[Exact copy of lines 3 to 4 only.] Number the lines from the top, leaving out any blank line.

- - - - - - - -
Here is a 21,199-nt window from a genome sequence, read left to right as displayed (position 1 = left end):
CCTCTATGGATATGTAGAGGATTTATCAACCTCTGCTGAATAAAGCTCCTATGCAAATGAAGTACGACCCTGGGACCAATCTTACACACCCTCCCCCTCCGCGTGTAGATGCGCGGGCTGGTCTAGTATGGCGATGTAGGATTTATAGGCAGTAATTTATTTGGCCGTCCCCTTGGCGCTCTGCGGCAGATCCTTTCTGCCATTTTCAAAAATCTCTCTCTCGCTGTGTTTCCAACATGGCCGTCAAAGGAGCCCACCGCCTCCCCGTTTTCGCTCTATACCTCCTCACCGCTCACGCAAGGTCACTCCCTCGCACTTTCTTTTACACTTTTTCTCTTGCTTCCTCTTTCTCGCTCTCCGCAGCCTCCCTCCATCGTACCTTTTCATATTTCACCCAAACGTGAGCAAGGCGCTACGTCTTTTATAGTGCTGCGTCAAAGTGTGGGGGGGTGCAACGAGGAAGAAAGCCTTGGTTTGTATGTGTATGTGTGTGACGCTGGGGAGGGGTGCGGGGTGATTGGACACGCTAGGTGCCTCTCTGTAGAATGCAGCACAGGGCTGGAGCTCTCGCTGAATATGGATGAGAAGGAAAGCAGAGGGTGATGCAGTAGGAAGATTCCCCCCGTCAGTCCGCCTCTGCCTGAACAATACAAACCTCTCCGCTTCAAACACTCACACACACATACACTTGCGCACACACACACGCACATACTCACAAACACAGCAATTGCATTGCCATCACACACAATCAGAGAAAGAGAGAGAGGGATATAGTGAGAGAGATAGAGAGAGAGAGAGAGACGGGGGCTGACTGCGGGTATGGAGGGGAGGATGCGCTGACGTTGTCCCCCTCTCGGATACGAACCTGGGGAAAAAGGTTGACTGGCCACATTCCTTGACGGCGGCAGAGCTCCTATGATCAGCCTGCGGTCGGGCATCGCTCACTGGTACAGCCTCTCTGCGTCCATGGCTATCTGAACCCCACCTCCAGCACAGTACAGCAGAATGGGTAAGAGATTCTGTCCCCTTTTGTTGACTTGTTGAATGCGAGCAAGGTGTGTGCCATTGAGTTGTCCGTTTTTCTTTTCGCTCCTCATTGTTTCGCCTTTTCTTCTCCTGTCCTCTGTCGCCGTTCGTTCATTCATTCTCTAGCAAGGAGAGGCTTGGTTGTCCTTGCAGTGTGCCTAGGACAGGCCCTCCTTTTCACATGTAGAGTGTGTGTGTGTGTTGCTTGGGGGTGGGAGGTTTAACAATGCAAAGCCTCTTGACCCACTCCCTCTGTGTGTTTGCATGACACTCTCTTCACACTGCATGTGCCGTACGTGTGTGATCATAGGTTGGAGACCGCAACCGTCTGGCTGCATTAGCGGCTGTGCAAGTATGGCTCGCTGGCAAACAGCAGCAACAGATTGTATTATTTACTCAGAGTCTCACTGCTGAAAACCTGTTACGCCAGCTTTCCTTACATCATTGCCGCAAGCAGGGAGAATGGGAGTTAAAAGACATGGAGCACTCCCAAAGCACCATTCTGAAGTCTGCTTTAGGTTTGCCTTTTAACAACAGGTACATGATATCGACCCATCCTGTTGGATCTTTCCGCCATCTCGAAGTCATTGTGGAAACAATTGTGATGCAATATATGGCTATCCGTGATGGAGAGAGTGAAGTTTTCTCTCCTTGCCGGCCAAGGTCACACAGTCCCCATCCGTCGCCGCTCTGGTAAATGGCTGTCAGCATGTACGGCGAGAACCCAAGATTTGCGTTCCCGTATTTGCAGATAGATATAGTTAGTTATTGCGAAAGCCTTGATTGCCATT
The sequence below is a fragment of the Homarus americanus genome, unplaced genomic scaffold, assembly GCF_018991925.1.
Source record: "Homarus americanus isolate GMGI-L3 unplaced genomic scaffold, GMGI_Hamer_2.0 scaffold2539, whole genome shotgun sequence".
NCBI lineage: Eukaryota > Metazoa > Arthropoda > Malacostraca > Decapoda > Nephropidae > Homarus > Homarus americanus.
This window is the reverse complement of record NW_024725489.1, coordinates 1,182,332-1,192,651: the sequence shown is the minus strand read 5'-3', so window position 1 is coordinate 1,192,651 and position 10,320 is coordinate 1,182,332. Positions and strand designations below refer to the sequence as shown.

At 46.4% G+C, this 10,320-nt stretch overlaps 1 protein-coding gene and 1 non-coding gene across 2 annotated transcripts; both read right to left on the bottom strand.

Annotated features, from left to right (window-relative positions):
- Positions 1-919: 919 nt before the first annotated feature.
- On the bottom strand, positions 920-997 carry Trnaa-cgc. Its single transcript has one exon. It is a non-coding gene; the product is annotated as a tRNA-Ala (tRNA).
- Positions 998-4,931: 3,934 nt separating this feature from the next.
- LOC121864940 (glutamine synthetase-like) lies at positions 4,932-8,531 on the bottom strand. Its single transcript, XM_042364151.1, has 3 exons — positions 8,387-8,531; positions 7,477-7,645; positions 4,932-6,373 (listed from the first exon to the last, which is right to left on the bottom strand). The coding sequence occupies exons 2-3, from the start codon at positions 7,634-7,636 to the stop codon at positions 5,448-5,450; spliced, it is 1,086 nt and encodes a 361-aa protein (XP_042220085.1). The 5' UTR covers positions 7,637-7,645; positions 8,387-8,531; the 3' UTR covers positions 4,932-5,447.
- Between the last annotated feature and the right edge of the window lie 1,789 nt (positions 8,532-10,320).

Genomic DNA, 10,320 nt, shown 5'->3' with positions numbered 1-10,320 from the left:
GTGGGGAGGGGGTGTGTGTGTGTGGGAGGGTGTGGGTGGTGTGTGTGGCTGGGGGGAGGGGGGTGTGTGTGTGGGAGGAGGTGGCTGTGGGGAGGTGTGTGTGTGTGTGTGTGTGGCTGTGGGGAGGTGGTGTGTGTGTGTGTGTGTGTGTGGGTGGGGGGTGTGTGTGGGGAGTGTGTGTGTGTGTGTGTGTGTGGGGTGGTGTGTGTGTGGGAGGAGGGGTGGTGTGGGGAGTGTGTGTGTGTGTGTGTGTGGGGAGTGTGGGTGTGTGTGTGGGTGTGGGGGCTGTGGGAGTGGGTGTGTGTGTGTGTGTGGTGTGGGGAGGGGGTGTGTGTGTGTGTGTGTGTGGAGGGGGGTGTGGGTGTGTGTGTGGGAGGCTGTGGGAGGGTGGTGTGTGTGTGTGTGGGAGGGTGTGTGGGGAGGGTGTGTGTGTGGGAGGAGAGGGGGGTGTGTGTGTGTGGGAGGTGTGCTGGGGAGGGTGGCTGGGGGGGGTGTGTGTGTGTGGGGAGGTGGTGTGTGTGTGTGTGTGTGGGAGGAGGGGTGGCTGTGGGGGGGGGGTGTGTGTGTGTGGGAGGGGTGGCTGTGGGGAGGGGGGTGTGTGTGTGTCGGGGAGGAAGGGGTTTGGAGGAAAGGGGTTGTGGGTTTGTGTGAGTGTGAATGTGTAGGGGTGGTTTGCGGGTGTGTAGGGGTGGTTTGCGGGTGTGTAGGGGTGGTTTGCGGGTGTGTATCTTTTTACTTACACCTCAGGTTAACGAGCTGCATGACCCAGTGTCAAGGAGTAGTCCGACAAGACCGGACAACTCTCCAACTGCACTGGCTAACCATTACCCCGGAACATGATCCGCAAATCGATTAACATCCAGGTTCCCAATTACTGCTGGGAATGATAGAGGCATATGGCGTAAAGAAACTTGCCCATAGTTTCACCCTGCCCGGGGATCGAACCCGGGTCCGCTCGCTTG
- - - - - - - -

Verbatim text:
The sequence below is a fragment of the Homarus americanus genome, unplaced genomic scaffold, assembly GCF_018991925.1.
Source record: "Homarus americanus isolate GMGI-L3 unplaced genomic scaffold, GMGI_Hamer_2.0 scaffold2539, whole genome shotgun sequence".